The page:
The Superman building has been vacant since the beginning of April but the owners are hoping to change that with help from the state and federal government.
The company, High Rock Development say they are seeking to renovate the building into 278 apartments ranging in size from micro-studios to three bedroom units with prices starting at $1,125 and reaching $2,750. In order to do this project the developers say they will need to invest $55 million of their own money, reach a 17-year-tax stabilization agreement with Providence of the !0 to $15 million, access $21 million in federal historic tax credits and receive $39 million in state support.
"Decisions made this year about the future of 111 Westminster will have an impact on the future of Providence for the next 25 years," said Bill Fischer, spokesperson for High Rock Development. "It is incredibly important that we get this right and adopt a plan that ensures the highest and best use of the building. These reports confirm that converting the Superman building into rental apartments is in fact the highest and best use of the building. This project will create hundreds of jobs, millions of dollars in tax revenue, and help meet the current and anticipated housing demand in downtown Providence. We hope it will be judged on its merits."
High Rock Developers released an economic impact study on the apartment proposal. They released following the list of benefits to renovating the apartments:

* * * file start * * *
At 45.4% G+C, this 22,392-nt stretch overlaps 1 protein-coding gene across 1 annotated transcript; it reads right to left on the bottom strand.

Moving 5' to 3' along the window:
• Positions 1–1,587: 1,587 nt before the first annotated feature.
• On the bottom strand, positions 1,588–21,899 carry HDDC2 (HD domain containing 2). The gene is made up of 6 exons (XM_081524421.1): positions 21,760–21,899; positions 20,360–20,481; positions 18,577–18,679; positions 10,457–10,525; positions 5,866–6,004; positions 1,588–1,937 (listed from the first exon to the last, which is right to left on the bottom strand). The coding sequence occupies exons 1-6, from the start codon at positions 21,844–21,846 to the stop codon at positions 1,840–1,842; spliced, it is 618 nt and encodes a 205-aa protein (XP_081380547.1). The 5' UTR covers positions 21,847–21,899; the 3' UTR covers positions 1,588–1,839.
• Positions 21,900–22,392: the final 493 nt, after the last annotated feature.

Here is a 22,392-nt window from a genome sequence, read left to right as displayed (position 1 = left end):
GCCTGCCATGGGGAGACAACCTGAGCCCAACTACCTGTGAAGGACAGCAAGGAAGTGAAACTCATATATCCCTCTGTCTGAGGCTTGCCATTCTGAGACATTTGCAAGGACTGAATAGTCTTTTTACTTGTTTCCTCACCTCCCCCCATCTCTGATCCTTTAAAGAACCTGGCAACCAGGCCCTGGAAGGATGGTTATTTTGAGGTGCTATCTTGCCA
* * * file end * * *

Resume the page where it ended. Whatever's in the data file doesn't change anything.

Tax revenues and property value
$4.6 million in tax revenues to the state during construction
The addition of 450 new residents to downtown Providence would produce $680,000 in annual revenues to the State of Rhode Island from sales and income taxes on households and businesses
Increased spending and economic impacts
Total one-time economic impact of the conversion of 111 Westminster for the State of Rhode Island is estimated to reach $159 million
$26 million in annual economic spending statewide, including direct resident retail spending, on-site operational spending and millions in ripple-effect economic activity
Meeting the housing need
Downtown population accounted for 86 percent of the city's population growth since 2000 (1,942 people).
Adding 278 units will increase downtown Providence's housing supply by 14 percent
The population of downtown Providence has increased 40 percent since 2000, while the rest of the city has grown by 1 percent since that time.
Providence currently provides housing (and has the potential to provide more) to adult professionals, aging baby boomers, Boston commuters, empty nesters, and students, who often prefer convenient, compact and walkable city living.
Downsides to not developing 111 Westminster include:
Vacancy in the Class B/C office market in downtown Providence is currently at 19 percent. If the Superman remains vacant, Class B/C space in Providence would surge to 25 percent.
A very large vacant B/C office building would drag down an already soft market, resulting in lower property tax values for downtown Providence for everyone.
If the building were not converted to residential use, it could take over 25 years for the city to absorb this amount of space.
Meanwhile some residents questioned the affordability of such apartments. Mayor Angel Taveras said the city needs to be cautious when considering tax incentives and said that he would want to look at all the city's options.